In Graham v. Macy’s, Inc., SDNY 14-cv-3192 (March 23, 2015), Southern District Judge Paul Engelmayer granted defendant Macys’ motion to dismiss the pro se plaintiff’s claims of discrimination based on disability (here, arthritis and bipolar disorder) under the Americans with Disabilities Act (ADA).
Although Judge Engelmayer determined that plaintiff’s complaint was deficient – citing, for example, her failure to state “when, if ever, [plaintiff] notified Macy’s of her disability”, her failure to specify when the alleged adverse employment actions occurred, and her “conclusory” allegation of harassment – he permitted her an opportunity to amend it.
This portion of the opinion is instructive, in that it can be interpreted as a “roadmap” of what a complaint must contain in order to withstand a motion to dismiss.
If an Amended Complaint alleged, with sufficient detail, that Graham informed Macy’s of her arthritis, and requested limited hours or other accommodations to help her return to work, and Macy’s refused to provide such accommodations, that complaint could state a claim for failure to accommodate.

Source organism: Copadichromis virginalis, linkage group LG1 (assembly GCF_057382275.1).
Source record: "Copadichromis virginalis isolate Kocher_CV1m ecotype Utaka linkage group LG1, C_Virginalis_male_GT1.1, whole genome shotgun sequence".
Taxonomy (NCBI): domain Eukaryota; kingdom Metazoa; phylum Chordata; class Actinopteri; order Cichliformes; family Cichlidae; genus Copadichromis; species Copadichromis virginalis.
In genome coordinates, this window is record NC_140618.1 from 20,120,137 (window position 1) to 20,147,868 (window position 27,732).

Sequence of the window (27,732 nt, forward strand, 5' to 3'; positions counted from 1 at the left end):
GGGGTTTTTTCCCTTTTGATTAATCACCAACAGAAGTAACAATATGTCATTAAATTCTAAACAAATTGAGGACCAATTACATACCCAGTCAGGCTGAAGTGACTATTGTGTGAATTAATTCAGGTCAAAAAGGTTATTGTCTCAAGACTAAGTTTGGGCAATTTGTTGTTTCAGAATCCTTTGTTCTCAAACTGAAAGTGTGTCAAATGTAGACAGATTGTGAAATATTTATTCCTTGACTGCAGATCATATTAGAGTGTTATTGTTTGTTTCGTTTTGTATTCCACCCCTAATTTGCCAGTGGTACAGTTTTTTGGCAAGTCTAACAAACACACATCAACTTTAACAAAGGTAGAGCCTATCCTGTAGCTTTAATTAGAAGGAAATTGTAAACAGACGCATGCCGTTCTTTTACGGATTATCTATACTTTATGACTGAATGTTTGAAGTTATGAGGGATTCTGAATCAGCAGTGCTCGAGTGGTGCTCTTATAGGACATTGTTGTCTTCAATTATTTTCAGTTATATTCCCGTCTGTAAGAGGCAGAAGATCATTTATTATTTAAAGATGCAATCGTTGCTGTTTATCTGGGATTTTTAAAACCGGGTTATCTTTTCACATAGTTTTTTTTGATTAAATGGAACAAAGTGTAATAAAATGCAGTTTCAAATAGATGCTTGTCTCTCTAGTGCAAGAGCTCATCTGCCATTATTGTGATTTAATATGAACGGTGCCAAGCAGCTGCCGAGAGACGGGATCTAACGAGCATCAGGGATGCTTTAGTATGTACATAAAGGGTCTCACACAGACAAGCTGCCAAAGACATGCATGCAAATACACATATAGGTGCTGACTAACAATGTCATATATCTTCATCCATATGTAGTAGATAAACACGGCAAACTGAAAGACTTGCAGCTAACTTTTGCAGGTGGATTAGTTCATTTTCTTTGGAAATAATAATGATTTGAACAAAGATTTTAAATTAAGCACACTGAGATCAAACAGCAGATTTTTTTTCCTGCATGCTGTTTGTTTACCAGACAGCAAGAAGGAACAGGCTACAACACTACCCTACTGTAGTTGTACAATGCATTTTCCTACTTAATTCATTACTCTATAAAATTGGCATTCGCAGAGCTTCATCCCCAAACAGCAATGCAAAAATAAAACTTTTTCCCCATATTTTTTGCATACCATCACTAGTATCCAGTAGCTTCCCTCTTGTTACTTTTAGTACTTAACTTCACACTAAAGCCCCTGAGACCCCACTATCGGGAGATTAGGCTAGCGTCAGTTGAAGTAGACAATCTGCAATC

… To revive Graham’s failure to accommodate claim, the Amended Complaint must allege, as specifically as possible, when Graham informed Macy’s of her arthritis and/or bipolar disorder, what accommodations she requested, and how Macy’s responded to those requests. As to Graham’s discriminatory treatment and retaliation claims, the Amended Complaint must allege, in as much detail as possible, how Macy’s harassed or otherwise mistreated Graham, and why Graham believes that those actions were related to her disability or the filing of her EEOC charge.